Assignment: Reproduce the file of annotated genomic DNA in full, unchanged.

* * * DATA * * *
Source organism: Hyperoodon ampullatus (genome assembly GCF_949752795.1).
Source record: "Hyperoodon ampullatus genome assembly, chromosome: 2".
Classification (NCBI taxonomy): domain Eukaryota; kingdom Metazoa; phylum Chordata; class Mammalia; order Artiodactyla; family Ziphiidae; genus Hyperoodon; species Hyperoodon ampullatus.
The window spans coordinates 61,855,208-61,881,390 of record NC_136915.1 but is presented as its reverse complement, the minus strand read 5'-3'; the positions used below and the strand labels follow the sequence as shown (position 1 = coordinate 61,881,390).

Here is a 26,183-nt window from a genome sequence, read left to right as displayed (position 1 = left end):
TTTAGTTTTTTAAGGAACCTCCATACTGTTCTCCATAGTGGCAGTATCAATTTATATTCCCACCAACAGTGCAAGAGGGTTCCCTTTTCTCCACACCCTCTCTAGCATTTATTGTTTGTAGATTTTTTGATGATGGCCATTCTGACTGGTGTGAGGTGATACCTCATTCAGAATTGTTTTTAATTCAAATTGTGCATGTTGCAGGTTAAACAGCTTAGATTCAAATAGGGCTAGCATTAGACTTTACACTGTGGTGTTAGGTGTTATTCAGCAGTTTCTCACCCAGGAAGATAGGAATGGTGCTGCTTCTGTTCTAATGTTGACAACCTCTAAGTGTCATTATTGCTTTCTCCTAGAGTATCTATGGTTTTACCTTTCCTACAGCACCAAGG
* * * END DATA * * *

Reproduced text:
Source organism: Hyperoodon ampullatus (genome assembly GCF_949752795.1).
Source record: "Hyperoodon ampullatus genome assembly, chromosome: 2".
Classification (NCBI taxonomy): domain Eukaryota; kingdom Metazoa; phylum Chordata; class Mammalia; order Artiodactyla; family Ziphiidae; genus Hyperoodon; species Hyperoodon ampullatus.
The window spans coordinates 61,855,208-61,881,390 of record NC_136915.1 but is presented as its reverse complement, the minus strand read 5'-3'; the positions used below and the strand labels follow the sequence as shown (position 1 = coordinate 61,881,390).

Here is a 26,183-nt window from a genome sequence, read left to right as displayed (position 1 = left end):
TTTAGTTTTTTAAGGAACCTCCATACTGTTCTCCATAGTGGCAGTATCAATTTATATTCCCACCAACAGTGCAAGAGGGTTCCCTTTTCTCCACACCCTCTCTAGCATTTATTGTTTGTAGATTTTTTGATGATGGCCATTCTGACTGGTGTGAGGTGATACCTCATTCAGAATTGTTTTTAATTCAAATTGTGCATGTTGCAGGTTAAACAGCTTAGATTCAAATAGGGCTAGCATTAGACTTTACACTGTGGTGTTAGGTGTTATTCAGCAGTTTCTCACCCAGGAAGATAGGAATGGTGCTGCTTCTGTTCTAATGTTGACAACCTCTAAGTGTCATTATTGCTTTCTCCTAGAGTATCTATGGTTTTACCTTTCCTACAGCACCAAGG